A love affair—between Golda Meir and a Palestinian banker—set against a turning point in world history.
Beirut-born Nassib’s second novel (I Loved You For Your Voice, 2006) is another work of fictionalized biography set in the Middle East, this time involving Albert Pharaon, a wealthy married man living separately from his family, in Haifa, and “the pasionaria of Zionism,” i.e. Meir, known at the time as Myerson, the wife of a cellist and mother of two, but already a woman consumed by politics in a man’s world. The book is based, according to the foreword, on Pharaon’s account of the events, given to a favored niece still living in Cairo. Equal in intensity to Nassib’s debut, this story once again explores a man’s impossible love for a woman of international significance. The attraction between Pharaon and Meir—a force “stronger than they are”—begins in the late 1920s in a Palestine where the Jews, at the time fewer than ten percent of the population, have been promised a homeland. The passion between the lovers seems to mirror the unstoppable, irreconcilable political rift developing between the Palestinians and the Jews: “They will fight and tear each other apart. With their bodies, they will struggle to the death, a bitter, merciless struggle, and there is nothing, at any time, that can assuage them.” The secret liaison lasts into the early ’30s but concludes when Pharaon almost forces a confrontation at a concert in Haifa. Afterwards, the tide of politics takes over the story, with tragic scenes of Jewish immigrants arriving in 1934 and Palestinians fleeing in 1948.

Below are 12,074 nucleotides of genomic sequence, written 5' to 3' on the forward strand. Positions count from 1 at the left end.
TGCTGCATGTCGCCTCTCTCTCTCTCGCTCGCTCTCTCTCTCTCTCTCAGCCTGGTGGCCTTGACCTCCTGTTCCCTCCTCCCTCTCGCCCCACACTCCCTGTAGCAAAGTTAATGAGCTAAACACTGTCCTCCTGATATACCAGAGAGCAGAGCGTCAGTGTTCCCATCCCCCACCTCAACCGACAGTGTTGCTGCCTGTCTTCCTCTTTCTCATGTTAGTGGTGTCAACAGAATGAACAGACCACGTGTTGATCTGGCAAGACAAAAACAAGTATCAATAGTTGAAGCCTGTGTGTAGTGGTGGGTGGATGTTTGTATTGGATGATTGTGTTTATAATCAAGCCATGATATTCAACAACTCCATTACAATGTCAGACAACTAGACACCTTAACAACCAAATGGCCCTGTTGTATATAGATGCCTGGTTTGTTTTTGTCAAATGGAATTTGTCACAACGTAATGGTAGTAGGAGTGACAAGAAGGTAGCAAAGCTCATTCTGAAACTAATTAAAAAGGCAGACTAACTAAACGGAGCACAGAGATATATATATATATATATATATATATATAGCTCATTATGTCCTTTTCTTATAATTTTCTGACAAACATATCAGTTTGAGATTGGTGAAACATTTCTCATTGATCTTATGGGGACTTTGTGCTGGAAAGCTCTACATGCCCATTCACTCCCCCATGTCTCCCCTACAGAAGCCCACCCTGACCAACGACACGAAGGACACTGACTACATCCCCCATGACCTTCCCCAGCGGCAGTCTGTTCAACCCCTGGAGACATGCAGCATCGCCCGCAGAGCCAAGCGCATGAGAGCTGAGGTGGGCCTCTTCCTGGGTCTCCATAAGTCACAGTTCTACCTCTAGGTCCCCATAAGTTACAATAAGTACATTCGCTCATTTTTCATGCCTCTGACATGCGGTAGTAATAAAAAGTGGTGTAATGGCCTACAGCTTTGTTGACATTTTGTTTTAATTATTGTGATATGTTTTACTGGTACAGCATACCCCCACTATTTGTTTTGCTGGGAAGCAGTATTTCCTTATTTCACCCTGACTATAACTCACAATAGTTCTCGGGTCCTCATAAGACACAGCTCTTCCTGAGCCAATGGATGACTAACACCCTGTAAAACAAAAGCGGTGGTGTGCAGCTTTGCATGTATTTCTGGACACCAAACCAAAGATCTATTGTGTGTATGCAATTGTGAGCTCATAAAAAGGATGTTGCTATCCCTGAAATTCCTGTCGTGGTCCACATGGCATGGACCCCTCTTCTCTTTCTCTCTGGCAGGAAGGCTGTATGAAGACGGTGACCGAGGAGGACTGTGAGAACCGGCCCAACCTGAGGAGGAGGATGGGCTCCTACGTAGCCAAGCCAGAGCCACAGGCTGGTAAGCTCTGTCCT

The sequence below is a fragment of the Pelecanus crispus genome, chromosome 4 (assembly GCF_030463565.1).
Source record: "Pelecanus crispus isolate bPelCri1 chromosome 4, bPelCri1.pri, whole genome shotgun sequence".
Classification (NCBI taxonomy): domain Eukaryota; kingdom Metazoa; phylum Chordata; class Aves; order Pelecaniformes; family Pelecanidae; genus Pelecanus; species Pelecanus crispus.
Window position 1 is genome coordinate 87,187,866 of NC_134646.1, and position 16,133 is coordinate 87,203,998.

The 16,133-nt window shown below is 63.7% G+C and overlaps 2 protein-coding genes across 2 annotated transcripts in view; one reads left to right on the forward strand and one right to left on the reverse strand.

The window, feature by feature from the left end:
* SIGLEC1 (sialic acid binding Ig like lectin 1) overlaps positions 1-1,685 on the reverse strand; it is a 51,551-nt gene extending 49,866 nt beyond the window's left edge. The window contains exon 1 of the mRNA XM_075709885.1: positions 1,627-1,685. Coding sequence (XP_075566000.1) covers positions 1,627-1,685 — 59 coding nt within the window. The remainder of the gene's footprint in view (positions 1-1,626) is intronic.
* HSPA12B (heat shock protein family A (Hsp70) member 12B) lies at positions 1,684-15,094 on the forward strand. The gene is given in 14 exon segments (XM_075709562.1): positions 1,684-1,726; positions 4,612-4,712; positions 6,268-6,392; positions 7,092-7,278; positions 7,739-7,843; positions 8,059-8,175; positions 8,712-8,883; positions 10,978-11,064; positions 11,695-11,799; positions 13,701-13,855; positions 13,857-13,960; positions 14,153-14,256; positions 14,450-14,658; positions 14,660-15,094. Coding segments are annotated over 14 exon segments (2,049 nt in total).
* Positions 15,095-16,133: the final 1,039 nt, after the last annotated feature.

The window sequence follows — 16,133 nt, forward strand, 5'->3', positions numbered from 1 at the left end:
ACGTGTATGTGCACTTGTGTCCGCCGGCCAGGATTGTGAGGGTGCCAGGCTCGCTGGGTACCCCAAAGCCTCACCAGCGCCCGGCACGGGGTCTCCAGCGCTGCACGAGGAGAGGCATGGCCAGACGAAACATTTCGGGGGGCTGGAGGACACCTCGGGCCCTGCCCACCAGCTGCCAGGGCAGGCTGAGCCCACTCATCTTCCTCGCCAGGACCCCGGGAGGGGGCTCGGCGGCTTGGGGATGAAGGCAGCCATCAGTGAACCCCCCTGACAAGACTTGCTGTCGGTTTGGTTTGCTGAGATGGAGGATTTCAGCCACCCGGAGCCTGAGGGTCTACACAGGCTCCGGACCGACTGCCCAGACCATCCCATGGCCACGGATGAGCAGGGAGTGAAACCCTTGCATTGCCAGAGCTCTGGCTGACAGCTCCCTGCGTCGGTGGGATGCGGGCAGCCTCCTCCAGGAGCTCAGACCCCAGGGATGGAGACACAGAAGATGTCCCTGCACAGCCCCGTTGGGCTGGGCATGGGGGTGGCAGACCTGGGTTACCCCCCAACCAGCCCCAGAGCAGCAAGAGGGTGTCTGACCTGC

Foregrounded by romance and a dream of unity, the novel is an elegy to lost possibilities.